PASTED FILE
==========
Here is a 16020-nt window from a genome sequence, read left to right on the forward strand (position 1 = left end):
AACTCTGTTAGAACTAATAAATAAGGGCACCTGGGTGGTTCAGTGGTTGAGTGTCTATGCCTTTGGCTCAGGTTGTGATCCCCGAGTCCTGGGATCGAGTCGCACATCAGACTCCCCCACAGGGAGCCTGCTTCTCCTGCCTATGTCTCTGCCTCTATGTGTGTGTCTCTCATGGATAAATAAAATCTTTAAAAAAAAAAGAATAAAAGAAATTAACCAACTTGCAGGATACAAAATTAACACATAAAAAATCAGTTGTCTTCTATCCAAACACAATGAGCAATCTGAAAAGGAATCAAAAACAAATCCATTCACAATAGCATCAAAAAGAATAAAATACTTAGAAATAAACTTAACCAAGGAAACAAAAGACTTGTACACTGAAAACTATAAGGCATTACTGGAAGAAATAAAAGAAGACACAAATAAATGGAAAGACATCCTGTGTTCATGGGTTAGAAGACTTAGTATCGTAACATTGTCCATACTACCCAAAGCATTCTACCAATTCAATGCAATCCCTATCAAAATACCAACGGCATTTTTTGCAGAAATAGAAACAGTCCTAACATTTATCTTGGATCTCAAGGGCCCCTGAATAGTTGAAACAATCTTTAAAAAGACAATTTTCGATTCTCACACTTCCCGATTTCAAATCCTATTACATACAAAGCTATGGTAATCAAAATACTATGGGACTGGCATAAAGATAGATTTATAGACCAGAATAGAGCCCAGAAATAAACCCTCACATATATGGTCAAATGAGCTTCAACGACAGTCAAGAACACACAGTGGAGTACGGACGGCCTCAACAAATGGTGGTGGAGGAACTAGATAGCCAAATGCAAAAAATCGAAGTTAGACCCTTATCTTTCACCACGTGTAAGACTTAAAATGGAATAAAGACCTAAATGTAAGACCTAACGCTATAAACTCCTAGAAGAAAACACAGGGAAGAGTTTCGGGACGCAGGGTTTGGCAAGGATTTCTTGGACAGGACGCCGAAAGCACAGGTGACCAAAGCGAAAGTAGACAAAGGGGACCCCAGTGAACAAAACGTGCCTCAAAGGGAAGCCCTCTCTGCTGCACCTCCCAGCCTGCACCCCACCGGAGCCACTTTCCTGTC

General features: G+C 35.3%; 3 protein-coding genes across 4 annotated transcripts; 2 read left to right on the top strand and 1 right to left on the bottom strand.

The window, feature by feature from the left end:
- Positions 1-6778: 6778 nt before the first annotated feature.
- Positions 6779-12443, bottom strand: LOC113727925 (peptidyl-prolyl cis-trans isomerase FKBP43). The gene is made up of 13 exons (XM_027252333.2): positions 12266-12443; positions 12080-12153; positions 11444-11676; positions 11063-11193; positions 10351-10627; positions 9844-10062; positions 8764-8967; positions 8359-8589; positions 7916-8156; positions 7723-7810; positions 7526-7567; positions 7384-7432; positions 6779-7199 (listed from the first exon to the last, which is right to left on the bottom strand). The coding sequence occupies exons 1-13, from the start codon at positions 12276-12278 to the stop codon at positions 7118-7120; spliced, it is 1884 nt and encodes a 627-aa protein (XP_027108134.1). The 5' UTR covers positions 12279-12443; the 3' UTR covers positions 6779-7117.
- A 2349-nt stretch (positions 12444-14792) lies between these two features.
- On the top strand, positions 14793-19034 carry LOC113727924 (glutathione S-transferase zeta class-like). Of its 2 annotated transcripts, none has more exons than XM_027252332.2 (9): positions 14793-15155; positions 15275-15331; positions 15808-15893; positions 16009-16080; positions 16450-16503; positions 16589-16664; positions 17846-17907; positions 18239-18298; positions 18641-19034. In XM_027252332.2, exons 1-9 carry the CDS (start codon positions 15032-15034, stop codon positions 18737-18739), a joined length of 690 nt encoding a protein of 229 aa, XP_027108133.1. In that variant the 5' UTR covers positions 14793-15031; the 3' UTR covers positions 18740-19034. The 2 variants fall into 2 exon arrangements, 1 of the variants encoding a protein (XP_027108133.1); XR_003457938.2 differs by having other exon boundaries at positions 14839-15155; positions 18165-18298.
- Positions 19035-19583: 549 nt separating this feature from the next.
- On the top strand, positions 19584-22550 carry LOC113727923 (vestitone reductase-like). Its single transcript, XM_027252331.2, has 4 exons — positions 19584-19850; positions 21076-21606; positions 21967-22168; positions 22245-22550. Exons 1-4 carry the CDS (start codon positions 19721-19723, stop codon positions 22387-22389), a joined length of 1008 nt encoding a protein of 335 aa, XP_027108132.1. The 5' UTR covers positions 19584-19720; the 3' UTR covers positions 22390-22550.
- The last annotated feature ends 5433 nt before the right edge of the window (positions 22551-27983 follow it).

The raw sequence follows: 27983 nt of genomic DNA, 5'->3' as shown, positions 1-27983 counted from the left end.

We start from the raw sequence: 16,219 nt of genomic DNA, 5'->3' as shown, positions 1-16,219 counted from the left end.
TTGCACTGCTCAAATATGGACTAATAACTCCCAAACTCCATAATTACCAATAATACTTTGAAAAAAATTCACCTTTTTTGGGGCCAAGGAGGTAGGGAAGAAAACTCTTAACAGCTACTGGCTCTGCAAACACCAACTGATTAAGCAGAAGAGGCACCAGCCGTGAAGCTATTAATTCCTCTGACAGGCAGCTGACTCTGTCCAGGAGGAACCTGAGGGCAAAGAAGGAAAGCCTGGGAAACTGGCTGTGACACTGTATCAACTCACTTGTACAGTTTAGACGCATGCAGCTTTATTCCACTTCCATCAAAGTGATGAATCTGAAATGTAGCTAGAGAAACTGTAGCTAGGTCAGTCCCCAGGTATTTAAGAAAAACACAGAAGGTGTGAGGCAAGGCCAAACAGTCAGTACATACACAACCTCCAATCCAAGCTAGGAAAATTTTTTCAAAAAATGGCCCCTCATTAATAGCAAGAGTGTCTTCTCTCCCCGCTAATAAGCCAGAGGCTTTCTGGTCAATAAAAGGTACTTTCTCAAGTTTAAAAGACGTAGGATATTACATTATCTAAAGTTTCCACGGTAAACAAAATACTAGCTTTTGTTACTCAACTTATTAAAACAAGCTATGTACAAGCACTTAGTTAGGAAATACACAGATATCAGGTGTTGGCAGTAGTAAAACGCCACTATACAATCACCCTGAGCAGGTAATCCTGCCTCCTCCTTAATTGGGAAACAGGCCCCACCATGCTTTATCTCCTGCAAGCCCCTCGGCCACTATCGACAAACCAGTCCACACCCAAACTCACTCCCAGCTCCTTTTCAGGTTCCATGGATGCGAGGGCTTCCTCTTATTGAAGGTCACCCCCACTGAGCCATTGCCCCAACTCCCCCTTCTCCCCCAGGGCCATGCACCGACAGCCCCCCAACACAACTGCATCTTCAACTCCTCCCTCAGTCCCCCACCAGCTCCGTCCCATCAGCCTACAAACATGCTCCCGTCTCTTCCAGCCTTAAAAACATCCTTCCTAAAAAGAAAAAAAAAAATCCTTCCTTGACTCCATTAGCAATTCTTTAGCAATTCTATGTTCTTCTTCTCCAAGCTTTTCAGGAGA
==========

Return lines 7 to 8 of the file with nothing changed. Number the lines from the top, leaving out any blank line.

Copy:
- A 2349-nt stretch (positions 12444-14792) lies between these two features.
- On the top strand, positions 14793-19034 carry LOC113727924 (glutathione S-transferase zeta class-like). Of its 2 annotated transcripts, none has more exons than XM_027252332.2 (9): positions 14793-15155; positions 15275-15331; positions 15808-15893; positions 16009-16080; positions 16450-16503; positions 16589-16664; positions 17846-17907; positions 18239-18298; positions 18641-19034. In XM_027252332.2, exons 1-9 carry the CDS (start codon positions 15032-15034, stop codon positions 18737-18739), a joined length of 690 nt encoding a protein of 229 aa, XP_027108133.1. In that variant the 5' UTR covers positions 14793-15031; the 3' UTR covers positions 18740-19034. The 2 variants fall into 2 exon arrangements, 1 of the variants encoding a protein (XP_027108133.1); XR_003457938.2 differs by having other exon boundaries at positions 14839-15155; positions 18165-18298.